Although the liquid assets of Full Tilt Poker may not amount to a great pile of beans right now, prospective purchaser – Groupe Bernard Tapie – have included a clause to their conditional “acquisition agreement” to prevent what is left of the company walking out of the door with the departing shareholders.
The clause in the contract stipulates that an independent overseer be appointed to “green light” any financial transactions authorised by the existing board of directors other than day-to-day operating costs.
Wanted: Chief Restructuring Officer
Groupe Bernard Tapie are apparently interviewing candidates for the position of Chief Restructuring Officer – the first responsibility of whom will be to protect what is left of Full Tilt Poker (and all their related companies) while negotiations for the acquisition of the company continue. The successful aspirant will effectively take over the role of the board of directors – having the final say in all managerial and financial decisions.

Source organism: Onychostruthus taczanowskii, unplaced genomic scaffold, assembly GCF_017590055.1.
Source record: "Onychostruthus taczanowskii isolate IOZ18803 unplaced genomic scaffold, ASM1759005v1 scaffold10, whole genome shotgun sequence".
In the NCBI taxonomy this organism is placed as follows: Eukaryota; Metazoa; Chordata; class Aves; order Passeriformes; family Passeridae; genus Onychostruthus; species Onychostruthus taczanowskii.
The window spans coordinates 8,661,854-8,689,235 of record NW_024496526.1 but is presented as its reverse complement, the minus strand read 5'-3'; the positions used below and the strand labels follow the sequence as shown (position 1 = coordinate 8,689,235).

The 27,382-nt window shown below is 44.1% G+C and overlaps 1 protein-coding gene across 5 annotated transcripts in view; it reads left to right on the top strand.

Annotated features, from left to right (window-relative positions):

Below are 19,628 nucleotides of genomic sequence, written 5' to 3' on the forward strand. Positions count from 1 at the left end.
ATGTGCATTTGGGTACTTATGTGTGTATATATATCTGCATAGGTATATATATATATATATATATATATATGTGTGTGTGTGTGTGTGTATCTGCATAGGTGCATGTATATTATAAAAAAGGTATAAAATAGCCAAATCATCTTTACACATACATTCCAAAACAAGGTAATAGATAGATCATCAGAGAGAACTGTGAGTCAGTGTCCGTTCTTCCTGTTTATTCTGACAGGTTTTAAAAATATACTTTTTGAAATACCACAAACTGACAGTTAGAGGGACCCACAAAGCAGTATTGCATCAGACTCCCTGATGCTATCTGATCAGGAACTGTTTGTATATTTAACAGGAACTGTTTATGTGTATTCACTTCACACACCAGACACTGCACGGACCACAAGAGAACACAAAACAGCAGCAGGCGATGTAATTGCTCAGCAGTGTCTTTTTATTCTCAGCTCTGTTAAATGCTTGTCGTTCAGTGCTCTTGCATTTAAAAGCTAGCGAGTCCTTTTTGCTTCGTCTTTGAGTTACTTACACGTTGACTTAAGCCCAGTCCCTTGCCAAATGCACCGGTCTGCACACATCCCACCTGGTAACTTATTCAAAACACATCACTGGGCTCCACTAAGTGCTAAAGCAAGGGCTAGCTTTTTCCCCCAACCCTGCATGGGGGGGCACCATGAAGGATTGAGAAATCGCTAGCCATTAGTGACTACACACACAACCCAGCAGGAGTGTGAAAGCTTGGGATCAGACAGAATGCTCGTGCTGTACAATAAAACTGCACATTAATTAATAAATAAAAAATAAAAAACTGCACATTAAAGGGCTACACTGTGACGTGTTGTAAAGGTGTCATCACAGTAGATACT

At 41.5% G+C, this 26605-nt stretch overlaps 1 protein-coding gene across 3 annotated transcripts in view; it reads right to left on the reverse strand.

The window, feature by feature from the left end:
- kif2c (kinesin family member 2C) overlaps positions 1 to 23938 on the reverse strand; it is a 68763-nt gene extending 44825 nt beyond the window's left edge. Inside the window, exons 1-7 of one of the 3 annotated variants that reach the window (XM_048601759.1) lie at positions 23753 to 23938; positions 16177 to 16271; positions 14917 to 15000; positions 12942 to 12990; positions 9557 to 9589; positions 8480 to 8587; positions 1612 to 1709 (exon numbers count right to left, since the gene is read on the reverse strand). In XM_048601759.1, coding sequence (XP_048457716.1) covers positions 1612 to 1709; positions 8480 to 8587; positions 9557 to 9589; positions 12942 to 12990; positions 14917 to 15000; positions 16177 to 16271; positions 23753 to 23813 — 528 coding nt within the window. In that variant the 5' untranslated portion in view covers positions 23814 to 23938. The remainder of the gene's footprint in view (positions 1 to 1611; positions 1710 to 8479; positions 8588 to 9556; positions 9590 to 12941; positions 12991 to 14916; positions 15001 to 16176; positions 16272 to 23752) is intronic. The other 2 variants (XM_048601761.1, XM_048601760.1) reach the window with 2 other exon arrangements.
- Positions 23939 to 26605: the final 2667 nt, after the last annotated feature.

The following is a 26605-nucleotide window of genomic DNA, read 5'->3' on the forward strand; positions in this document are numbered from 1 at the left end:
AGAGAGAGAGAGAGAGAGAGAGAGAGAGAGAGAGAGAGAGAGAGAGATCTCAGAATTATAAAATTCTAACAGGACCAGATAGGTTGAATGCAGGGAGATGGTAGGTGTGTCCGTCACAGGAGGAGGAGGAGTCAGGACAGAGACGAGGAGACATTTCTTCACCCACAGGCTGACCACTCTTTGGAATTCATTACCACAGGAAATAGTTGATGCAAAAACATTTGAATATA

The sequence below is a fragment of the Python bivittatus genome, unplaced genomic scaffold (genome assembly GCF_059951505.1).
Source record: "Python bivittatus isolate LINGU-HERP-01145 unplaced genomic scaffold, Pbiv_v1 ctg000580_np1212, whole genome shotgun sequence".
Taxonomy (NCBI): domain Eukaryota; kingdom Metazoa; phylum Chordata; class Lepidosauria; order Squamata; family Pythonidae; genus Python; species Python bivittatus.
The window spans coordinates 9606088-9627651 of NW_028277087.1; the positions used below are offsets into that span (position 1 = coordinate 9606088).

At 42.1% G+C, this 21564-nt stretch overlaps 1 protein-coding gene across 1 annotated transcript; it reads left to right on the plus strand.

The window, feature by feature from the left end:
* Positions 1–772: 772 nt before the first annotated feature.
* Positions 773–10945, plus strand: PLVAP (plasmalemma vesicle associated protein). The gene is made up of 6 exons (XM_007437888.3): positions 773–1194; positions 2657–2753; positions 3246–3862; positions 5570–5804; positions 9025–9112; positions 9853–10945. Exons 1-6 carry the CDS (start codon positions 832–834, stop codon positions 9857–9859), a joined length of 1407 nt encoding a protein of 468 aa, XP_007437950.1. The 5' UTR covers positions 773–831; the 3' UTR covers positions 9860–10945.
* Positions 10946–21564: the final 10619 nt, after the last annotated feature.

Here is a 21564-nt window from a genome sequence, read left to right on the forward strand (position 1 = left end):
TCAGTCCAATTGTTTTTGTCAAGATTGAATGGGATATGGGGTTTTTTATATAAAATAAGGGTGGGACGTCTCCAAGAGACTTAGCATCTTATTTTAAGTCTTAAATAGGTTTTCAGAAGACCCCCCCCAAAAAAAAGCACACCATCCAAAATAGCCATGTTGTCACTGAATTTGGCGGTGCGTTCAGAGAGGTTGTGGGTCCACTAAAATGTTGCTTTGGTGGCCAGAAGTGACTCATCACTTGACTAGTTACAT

But Do Full Tilt Poker Directors Still Want to Sell?
Although the announcement of the “acquisition agreement” was ten days ago, the terms of the agreement have still to be ratified by the board of Full Tilt Poker. Under its corporate structure, owners controlling more than two-thirds of the shares in Tiltware have to agree on the deal and no vote has yet taken place – indeed, Full Tilt Poker´s CEO Ray Bitar has been busy trying to unfreeze his own personal assets, rather than focus on what happens to company he wrecked, and few people know the whereabouts of Chris Ferguson, Howard Lederer and the other members of the board.
AGCC “Calls the Cops”
A minor amendment to the statement issued last week by the Alderney Gambling Control Commission (AGCC) has quietly been introduced – one which could have a significant effect to a number of ex-Full Tilt Poker players who have contacted the regulatory authority. Despite announcing that they were washing their hands of the Full Tilt Poker affair, it would appear that the AGCC are still being contacted by many people owed money by the disgraced online poker company. Consequently, the AGCC statement now begins with the line “At the request of the police, AGCC will continue to log incoming player complaints: these records will be made available to the police”.
That should stop the phones ringing and allow the regulators of online poker to go back to sleep!